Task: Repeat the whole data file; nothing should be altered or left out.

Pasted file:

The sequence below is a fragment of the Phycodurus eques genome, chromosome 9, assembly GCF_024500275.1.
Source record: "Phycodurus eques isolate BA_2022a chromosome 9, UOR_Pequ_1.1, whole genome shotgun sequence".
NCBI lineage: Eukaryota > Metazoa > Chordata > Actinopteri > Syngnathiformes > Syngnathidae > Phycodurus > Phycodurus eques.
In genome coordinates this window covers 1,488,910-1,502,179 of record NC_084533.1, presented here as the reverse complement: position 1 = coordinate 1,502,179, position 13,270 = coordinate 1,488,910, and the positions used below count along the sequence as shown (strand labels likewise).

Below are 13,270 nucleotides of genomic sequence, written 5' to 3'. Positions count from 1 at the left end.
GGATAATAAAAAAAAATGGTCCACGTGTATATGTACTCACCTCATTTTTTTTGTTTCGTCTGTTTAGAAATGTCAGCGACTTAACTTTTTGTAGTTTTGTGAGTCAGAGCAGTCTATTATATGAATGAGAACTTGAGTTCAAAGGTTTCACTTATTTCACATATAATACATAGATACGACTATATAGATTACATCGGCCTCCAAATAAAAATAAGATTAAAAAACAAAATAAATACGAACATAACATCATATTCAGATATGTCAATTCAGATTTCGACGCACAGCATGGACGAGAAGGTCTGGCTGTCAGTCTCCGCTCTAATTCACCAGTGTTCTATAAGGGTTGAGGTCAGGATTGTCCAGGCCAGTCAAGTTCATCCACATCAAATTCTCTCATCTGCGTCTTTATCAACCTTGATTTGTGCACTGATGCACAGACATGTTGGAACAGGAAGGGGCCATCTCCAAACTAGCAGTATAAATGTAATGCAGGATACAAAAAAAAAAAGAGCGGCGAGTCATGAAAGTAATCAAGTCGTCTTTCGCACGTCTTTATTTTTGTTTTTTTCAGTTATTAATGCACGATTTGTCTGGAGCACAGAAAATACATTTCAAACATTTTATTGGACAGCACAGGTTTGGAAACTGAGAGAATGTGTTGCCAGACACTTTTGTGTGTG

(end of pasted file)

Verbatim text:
The sequence below is a fragment of the Phycodurus eques genome, chromosome 9, assembly GCF_024500275.1.
Source record: "Phycodurus eques isolate BA_2022a chromosome 9, UOR_Pequ_1.1, whole genome shotgun sequence".
NCBI lineage: Eukaryota > Metazoa > Chordata > Actinopteri > Syngnathiformes > Syngnathidae > Phycodurus > Phycodurus eques.
In genome coordinates this window covers 1,488,910-1,502,179 of record NC_084533.1, presented here as the reverse complement: position 1 = coordinate 1,502,179, position 13,270 = coordinate 1,488,910, and the positions used below count along the sequence as shown (strand labels likewise).

Below are 13,270 nucleotides of genomic sequence, written 5' to 3'. Positions count from 1 at the left end.
GGATAATAAAAAAAAATGGTCCACGTGTATATGTACTCACCTCATTTTTTTTGTTTCGTCTGTTTAGAAATGTCAGCGACTTAACTTTTTGTAGTTTTGTGAGTCAGAGCAGTCTATTATATGAATGAGAACTTGAGTTCAAAGGTTTCACTTATTTCACATATAATACATAGATACGACTATATAGATTACATCGGCCTCCAAATAAAAATAAGATTAAAAAACAAAATAAATACGAACATAACATCATATTCAGATATGTCAATTCAGATTTCGACGCACAGCATGGACGAGAAGGTCTGGCTGTCAGTCTCCGCTCTAATTCACCAGTGTTCTATAAGGGTTGAGGTCAGGATTGTCCAGGCCAGTCAAGTTCATCCACATCAAATTCTCTCATCTGCGTCTTTATCAACCTTGATTTGTGCACTGATGCACAGACATGTTGGAACAGGAAGGGGCCATCTCCAAACTAGCAGTATAAATGTAATGCAGGATACAAAAAAAAAAAGAGCGGCGAGTCATGAAAGTAATCAAGTCGTCTTTCGCACGTCTTTATTTTTGTTTTTTTCAGTTATTAATGCACGATTTGTCTGGAGCACAGAAAATACATTTCAAACATTTTATTGGACAGCACAGGTTTGGAAACTGAGAGAATGTGTTGCCAGACACTTTTGTGTGTG